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Israel, Palestinians float Gaza gas rapprochement
JERUSALEM (Reuters) - Israel and the Palestinians are close to talks on developing a gas field off the Gaza Strip and other initiatives for an independent infrastructure there, Israeli Prime Minister Benjamin Netanyahu said on Friday.
The announcement anticipated a meeting on Saturday of world powers trying to revive peace negotiations mired by long-running Israeli-Palestinian disputes about West Bank boundaries as well as the hostility of Gaza's rulers, the Islamist Hamas.
Diplomacy has been thrown into further disarray by upheaval in Egypt, the regional powerbroker, and other Arab states. [nLDE71325F]
Hosting peace envoy Tony Blair, Netanyahu said the "Gaza Marine" gas field should be tapped together with an Israeli field nearby. "This is something that the Palestinian Authority expressed interest in," Netanyahu told Blair during a media appearance in Jerusalem.
"I think we're going to begin discussions and negotiations to facilitate both, where the revenues from the Palestinian field go to the Palestinian Authority and ... I think this is good for stability, good for prosperity and good for peace."
He also outlined new electricity, water and sewage projects "intended to make Gaza independent of Israeli infrastructure."
Israel withdrew from Gaza in 2005 but still supplies much of the basic energy and other needs of its 1.5 million Palestinians while enforcing a blockade intended to restrict Hamas.
Blair said U.S.-backed Palestinian President Mahmoud Abbas, who shelved talks with Netanyahu in September and is also at loggerheads with rival Hamas, sought "approval in principle of the supply of Palestinian offshore gas to Gaza power plants."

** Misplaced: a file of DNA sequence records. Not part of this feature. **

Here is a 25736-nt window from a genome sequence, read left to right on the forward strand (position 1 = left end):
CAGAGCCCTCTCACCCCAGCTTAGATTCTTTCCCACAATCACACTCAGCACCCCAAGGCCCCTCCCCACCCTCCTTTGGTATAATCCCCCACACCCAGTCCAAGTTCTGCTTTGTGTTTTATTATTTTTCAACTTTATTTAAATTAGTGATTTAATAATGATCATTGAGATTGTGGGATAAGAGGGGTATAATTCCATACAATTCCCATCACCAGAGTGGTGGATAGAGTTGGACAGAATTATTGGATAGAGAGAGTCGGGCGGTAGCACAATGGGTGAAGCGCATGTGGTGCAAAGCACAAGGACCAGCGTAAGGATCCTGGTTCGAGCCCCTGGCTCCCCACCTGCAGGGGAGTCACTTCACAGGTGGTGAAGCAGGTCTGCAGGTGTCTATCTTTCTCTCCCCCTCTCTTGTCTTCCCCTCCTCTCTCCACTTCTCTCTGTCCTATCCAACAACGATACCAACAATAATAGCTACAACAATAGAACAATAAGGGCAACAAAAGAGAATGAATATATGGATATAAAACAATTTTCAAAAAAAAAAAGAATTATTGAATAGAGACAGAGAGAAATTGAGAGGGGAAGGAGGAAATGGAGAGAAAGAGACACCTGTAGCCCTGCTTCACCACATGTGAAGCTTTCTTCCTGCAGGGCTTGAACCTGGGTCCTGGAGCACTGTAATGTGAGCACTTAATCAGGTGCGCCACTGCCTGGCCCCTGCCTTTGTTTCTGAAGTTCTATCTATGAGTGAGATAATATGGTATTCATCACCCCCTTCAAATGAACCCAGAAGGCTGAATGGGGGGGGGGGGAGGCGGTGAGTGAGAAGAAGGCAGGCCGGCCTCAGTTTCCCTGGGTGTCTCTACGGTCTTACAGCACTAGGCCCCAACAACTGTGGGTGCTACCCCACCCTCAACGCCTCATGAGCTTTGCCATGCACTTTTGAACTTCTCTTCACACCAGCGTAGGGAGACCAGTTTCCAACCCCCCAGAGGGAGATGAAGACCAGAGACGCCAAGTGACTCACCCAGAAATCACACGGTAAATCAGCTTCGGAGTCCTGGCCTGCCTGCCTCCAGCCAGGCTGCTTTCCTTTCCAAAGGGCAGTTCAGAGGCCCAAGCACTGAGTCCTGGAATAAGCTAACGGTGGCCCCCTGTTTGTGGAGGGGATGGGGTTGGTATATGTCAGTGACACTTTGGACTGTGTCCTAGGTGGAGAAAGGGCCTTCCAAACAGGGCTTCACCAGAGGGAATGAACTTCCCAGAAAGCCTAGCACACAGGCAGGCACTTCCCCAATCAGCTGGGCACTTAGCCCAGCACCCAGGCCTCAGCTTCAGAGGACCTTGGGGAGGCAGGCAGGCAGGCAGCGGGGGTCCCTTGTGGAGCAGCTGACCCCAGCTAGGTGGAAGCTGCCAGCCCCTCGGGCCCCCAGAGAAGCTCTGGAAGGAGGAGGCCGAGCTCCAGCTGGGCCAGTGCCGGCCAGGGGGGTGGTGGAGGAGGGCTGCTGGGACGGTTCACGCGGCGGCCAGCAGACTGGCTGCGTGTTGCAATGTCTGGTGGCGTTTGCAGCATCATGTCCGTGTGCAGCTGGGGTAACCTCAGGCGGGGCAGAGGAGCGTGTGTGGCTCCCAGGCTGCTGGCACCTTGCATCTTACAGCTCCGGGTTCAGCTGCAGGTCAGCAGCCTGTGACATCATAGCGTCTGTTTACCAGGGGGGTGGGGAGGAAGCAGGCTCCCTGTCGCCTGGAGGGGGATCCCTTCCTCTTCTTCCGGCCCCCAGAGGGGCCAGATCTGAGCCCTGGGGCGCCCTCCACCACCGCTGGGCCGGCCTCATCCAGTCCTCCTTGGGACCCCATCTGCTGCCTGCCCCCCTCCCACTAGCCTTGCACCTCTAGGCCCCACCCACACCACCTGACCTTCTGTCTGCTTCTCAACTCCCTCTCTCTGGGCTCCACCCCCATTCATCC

PALESTINIANS SEE WINDFALL
"Gaza Marine" was discovered a decade ago but discussions on production involving British and Lebanese partners fell through. The Palestine Investment Fund (PIF) said producing gas there would take three years and about $800 million in investments.
"Developing this field will tremendously reduce the expenses of power that we are consuming," PIF director Mohammad Mustafa told Reuters. "This will also reduce the electricity bill in the West Bank, and we will export some through Egypt."
Hamas had no immediate comment. Mustafa predicted that the Islamists, who split with Abbas's once-dominant Fatah faction in a 2007 civil war, "will not object to (gas) developers working on the ground in Gaza. That is not an issue with Hamas."
Israel imports 40 percent of its natural gas from Egypt, in a deal built on their 1979 peace accord.
But Israelis have been jarred by the popular revolt against Egyptian President Hosni Mubarak and the prospect of an erosion of bilateral ties with the Arab world's most populous country.
The "Quartet" represented by Blair -- the United States, European Union, United Nations and Russia -- will meet in Munich on Saturday. An EU diplomat said one of the other partners had proposed deferring the session in light of the regional uproar.
"Because of what is happening the Quartet needs to meet and the Quartet needs to give a strong signal that the peace process is alive," the diplomat said.
Netanyahu saw in the Cairo crisis a vindication of Israel's demand for permanent troop deployments in the West Bank's Jordan Valley and the demilitarization of a future Palestinian state under a future accord. The Egyptian Sinai is demilitarized.
Abbas suspended negotiations after Israel refused to renew a freeze on Jewish settlements in the occupied West Bank, where, along with Gaza, Palestinians want statehood. But lower-level contacts on West Bank economic and security projects continue.
(Additional reporting by Mohammed Assadi in Ramallah and David Brunnstrom in Brussels; Writing by Dan Williams)
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